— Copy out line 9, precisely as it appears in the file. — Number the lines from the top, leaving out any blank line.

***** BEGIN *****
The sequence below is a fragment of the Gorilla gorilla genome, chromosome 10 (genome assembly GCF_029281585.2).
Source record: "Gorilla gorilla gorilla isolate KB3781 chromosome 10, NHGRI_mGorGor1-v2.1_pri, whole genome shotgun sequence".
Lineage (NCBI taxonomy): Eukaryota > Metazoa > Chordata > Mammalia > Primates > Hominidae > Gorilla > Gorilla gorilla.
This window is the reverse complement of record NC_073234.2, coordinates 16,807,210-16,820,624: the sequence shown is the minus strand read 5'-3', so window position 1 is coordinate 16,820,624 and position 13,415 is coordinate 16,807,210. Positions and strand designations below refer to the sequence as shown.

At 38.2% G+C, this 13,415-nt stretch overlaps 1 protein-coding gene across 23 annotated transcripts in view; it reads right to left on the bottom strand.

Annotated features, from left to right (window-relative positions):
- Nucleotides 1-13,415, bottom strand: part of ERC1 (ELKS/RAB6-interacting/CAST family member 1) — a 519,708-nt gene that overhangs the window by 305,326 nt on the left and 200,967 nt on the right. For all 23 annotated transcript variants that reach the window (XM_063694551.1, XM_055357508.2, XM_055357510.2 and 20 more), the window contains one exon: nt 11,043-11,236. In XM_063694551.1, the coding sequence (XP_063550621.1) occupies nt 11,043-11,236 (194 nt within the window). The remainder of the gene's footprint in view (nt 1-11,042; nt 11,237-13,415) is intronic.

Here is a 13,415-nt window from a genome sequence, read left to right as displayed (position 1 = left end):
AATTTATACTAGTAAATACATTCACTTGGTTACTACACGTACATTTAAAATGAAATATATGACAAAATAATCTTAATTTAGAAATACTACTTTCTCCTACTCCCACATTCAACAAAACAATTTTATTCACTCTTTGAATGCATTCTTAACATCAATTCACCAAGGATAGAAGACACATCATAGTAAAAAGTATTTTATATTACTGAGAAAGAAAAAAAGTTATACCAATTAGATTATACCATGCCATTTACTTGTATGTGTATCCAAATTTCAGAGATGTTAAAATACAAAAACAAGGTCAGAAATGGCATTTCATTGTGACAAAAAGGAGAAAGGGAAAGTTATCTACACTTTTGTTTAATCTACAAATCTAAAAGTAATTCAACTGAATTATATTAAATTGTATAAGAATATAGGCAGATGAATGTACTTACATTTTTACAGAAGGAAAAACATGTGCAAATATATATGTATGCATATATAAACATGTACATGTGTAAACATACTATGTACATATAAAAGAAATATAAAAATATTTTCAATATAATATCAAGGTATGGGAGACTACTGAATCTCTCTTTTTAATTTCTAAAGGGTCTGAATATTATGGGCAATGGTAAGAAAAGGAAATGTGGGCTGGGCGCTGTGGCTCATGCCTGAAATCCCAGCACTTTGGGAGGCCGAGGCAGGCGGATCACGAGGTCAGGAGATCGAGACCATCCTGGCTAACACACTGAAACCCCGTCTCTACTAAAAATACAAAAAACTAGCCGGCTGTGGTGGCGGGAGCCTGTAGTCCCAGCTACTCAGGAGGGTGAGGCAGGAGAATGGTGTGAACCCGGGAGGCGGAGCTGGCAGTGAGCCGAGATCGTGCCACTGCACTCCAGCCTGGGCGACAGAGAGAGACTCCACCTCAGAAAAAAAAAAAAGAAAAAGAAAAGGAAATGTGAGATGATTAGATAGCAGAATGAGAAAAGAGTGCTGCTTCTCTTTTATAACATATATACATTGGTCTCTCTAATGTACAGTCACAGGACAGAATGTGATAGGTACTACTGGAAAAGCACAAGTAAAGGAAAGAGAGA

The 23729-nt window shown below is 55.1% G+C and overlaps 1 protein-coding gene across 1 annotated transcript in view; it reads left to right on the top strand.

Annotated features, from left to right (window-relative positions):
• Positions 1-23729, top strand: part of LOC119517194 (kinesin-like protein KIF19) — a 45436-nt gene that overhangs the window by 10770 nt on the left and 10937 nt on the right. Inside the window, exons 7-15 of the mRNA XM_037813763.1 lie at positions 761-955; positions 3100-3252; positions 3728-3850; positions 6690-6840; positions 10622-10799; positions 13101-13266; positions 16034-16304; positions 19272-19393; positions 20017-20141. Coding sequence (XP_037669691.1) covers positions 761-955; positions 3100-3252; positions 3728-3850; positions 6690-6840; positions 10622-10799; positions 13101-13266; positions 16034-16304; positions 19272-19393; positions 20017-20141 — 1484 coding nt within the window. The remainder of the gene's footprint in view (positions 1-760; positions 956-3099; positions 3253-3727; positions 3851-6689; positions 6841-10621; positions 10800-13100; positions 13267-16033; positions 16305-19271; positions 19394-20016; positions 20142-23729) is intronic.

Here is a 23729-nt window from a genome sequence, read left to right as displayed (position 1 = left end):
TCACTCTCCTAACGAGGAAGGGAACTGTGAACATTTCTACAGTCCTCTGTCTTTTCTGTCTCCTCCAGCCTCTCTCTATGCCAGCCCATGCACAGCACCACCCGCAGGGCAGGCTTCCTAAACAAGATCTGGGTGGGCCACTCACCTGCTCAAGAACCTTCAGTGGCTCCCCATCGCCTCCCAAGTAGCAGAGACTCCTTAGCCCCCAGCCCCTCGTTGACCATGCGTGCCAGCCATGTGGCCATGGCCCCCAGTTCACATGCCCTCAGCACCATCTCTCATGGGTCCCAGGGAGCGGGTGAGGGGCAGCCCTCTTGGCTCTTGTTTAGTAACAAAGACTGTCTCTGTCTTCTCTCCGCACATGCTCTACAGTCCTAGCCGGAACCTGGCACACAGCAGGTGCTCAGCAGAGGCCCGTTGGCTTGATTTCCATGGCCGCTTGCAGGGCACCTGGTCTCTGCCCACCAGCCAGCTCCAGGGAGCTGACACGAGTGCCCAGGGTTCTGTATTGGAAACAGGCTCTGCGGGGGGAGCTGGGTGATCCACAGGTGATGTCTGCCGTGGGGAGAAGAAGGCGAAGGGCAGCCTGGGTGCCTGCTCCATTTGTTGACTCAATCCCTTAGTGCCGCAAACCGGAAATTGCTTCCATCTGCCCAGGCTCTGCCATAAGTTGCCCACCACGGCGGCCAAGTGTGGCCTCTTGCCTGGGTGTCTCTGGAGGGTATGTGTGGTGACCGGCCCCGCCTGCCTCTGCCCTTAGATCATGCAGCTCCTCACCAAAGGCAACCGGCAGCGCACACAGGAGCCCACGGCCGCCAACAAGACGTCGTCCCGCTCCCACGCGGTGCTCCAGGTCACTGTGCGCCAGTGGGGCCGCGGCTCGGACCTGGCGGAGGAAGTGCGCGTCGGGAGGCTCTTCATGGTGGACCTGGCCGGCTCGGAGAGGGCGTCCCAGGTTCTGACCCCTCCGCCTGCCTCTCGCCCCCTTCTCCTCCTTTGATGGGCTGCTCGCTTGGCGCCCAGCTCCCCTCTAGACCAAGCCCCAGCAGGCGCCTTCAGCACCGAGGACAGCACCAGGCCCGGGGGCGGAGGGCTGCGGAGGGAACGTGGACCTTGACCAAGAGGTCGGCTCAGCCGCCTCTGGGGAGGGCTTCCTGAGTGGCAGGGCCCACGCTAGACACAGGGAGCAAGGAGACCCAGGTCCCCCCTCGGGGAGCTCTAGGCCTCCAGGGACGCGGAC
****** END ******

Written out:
AATTTATACTAGTAAATACATTCACTTGGTTACTACACGTACATTTAAAATGAAATATATGACAAAATAATCTTAATTTAGAAATACTACTTTCTCCTACTCCCACATTCAACAAAACAATTTTATTCACTCTTTGAATGCATTCTTAACATCAATTCACCAAGGATAGAAGACACATCATAGTAAAAAGTATTTTATATTACTGAGAAAGAAAAAAAGTTATACCAATTAGATTATACCATGCCATTTACTTGTATGTGTATCCAAATTTCAGAGATGTTAAAATACAAAAACAAGGTCAGAAATGGCATTTCATTGTGACAAAAAGGAGAAAGGGAAAGTTATCTACACTTTTGTTTAATCTACAAATCTAAAAGTAATTCAACTGAATTATATTAAATTGTATAAGAATATAGGCAGATGAATGTACTTACATTTTTACAGAAGGAAAAACATGTGCAAATATATATGTATGCATATATAAACATGTACATGTGTAAACATACTATGTACATATAAAAGAAATATAAAAATATTTTCAATATAATATCAAGGTATGGGAGACTACTGAATCTCTCTTTTTAATTTCTAAAGGGTCTGAATATTATGGGCAATGGTAAGAAAAGGAAATGTGGGCTGGGCGCTGTGGCTCATGCCTGAAATCCCAGCACTTTGGGAGGCCGAGGCAGGCGGATCACGAGGTCAGGAGATCGAGACCATCCTGGCTAACACACTGAAACCCCGTCTCTACTAAAAATACAAAAAACTAGCCGGCTGTGGTGGCGGGAGCCTGTAGTCCCAGCTACTCAGGAGGGTGAGGCAGGAGAATGGTGTGAACCCGGGAGGCGGAGCTGGCAGTGAGCCGAGATCGTGCCACTGCACTCCAGCCTGGGCGACAGAGAGAGACTCCACCTCAGAAAAAAAAAAAAGAAAAAGAAAAGGAAATGTGAGATGATTAGATAGCAGAATGAGAAAAGAGTGCTGCTTCTCTTTTATAACATATATACATTGGTCTCTCTAATGTACAGTCACAGGACAGAATGTGATAGGTACTACTGGAAAAGCACAAGTAAAGGAAAGAGAGA